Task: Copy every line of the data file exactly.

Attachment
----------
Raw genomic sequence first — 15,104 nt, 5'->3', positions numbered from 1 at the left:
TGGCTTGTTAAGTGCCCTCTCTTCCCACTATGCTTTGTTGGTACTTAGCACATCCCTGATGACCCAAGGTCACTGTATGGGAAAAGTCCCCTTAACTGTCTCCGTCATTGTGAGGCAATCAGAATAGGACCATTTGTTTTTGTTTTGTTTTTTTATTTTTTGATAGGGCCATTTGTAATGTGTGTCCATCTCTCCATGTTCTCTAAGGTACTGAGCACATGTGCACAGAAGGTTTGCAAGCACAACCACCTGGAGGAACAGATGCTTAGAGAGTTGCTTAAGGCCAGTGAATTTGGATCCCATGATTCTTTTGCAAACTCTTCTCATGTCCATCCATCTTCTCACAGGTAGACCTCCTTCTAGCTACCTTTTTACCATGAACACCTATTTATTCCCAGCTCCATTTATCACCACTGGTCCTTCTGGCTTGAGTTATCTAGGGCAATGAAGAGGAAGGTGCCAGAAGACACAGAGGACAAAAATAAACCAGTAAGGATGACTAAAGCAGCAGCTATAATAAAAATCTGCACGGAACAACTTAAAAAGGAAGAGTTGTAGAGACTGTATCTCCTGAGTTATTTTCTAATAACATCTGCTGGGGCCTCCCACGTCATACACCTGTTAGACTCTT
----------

Raw genomic sequence first — 15,104 nt, 5'->3', positions numbered from 1 at the left:
TGGCTTGTTAAGTGCCCTCTCTTCCCACTATGCTTTGTTGGTACTTAGCACATCCCTGATGACCCAAGGTCACTGTATGGGAAAAGTCCCCTTAACTGTCTCCGTCATTGTGAGGCAATCAGAATAGGACCATTTGTTTTTGTTTTGTTTTTTTATTTTTTGATAGGGCCATTTGTAATGTGTGTCCATCTCTCCATGTTCTCTAAGGTACTGAGCACATGTGCACAGAAGGTTTGCAAGCACAACCACCTGGAGGAACAGATGCTTAGAGAGTTGCTTAAGGCCAGTGAATTTGGATCCCATGATTCTTTTGCAAACTCTTCTCATGTCCATCCATCTTCTCACAGGTAGACCTCCTTCTAGCTACCTTTTTACCATGAACACCTATTTATTCCCAGCTCCATTTATCACCACTGGTCCTTCTGGCTTGAGTTATCTAGGGCAATGAAGAGGAAGGTGCCAGAAGACACAGAGGACAAAAATAAACCAGTAAGGATGACTAAAGCAGCAGCTATAATAAAAATCTGCACGGAACAACTTAAAAAGGAAGAGTTGTAGAGACTGTATCTCCTGAGTTATTTTCTAATAACATCTGCTGGGGCCTCCCACGTCATACACCTGTTAGACTCTT